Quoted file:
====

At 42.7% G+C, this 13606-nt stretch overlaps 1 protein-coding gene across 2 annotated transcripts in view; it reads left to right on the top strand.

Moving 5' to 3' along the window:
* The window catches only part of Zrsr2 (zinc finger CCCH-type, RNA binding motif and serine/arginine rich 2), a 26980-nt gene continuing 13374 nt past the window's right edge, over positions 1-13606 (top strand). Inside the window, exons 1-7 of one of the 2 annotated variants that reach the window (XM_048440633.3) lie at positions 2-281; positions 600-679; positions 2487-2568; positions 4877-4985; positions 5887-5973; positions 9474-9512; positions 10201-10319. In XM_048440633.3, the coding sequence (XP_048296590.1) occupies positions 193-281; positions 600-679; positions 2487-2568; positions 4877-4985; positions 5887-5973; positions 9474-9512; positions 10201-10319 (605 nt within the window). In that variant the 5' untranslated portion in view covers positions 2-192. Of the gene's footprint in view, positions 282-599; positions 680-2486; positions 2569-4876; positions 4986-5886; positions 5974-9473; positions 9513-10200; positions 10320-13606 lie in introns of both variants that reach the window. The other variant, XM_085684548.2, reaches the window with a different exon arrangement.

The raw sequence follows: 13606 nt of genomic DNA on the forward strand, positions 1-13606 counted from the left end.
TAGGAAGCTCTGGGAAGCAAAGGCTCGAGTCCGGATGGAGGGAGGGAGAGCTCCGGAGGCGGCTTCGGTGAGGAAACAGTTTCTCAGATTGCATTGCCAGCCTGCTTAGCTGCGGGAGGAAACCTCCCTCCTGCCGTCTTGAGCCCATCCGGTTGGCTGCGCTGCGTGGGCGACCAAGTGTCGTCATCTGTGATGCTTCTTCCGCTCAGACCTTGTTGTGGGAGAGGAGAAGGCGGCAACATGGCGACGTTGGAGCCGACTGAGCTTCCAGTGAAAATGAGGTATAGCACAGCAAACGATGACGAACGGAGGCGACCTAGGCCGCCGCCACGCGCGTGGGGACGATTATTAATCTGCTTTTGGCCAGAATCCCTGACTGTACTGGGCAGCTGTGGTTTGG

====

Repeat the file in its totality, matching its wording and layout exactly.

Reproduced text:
At 42.7% G+C, this 13606-nt stretch overlaps 1 protein-coding gene across 2 annotated transcripts in view; it reads left to right on the top strand.

Moving 5' to 3' along the window:
* The window catches only part of Zrsr2 (zinc finger CCCH-type, RNA binding motif and serine/arginine rich 2), a 26980-nt gene continuing 13374 nt past the window's right edge, over positions 1-13606 (top strand). Inside the window, exons 1-7 of one of the 2 annotated variants that reach the window (XM_048440633.3) lie at positions 2-281; positions 600-679; positions 2487-2568; positions 4877-4985; positions 5887-5973; positions 9474-9512; positions 10201-10319. In XM_048440633.3, the coding sequence (XP_048296590.1) occupies positions 193-281; positions 600-679; positions 2487-2568; positions 4877-4985; positions 5887-5973; positions 9474-9512; positions 10201-10319 (605 nt within the window). In that variant the 5' untranslated portion in view covers positions 2-192. Of the gene's footprint in view, positions 282-599; positions 680-2486; positions 2569-4876; positions 4986-5886; positions 5974-9473; positions 9513-10200; positions 10320-13606 lie in introns of both variants that reach the window. The other variant, XM_085684548.2, reaches the window with a different exon arrangement.

The raw sequence follows: 13606 nt of genomic DNA on the forward strand, positions 1-13606 counted from the left end.
TAGGAAGCTCTGGGAAGCAAAGGCTCGAGTCCGGATGGAGGGAGGGAGAGCTCCGGAGGCGGCTTCGGTGAGGAAACAGTTTCTCAGATTGCATTGCCAGCCTGCTTAGCTGCGGGAGGAAACCTCCCTCCTGCCGTCTTGAGCCCATCCGGTTGGCTGCGCTGCGTGGGCGACCAAGTGTCGTCATCTGTGATGCTTCTTCCGCTCAGACCTTGTTGTGGGAGAGGAGAAGGCGGCAACATGGCGACGTTGGAGCCGACTGAGCTTCCAGTGAAAATGAGGTATAGCACAGCAAACGATGACGAACGGAGGCGACCTAGGCCGCCGCCACGCGCGTGGGGACGATTATTAATCTGCTTTTGGCCAGAATCCCTGACTGTACTGGGCAGCTGTGGTTTGG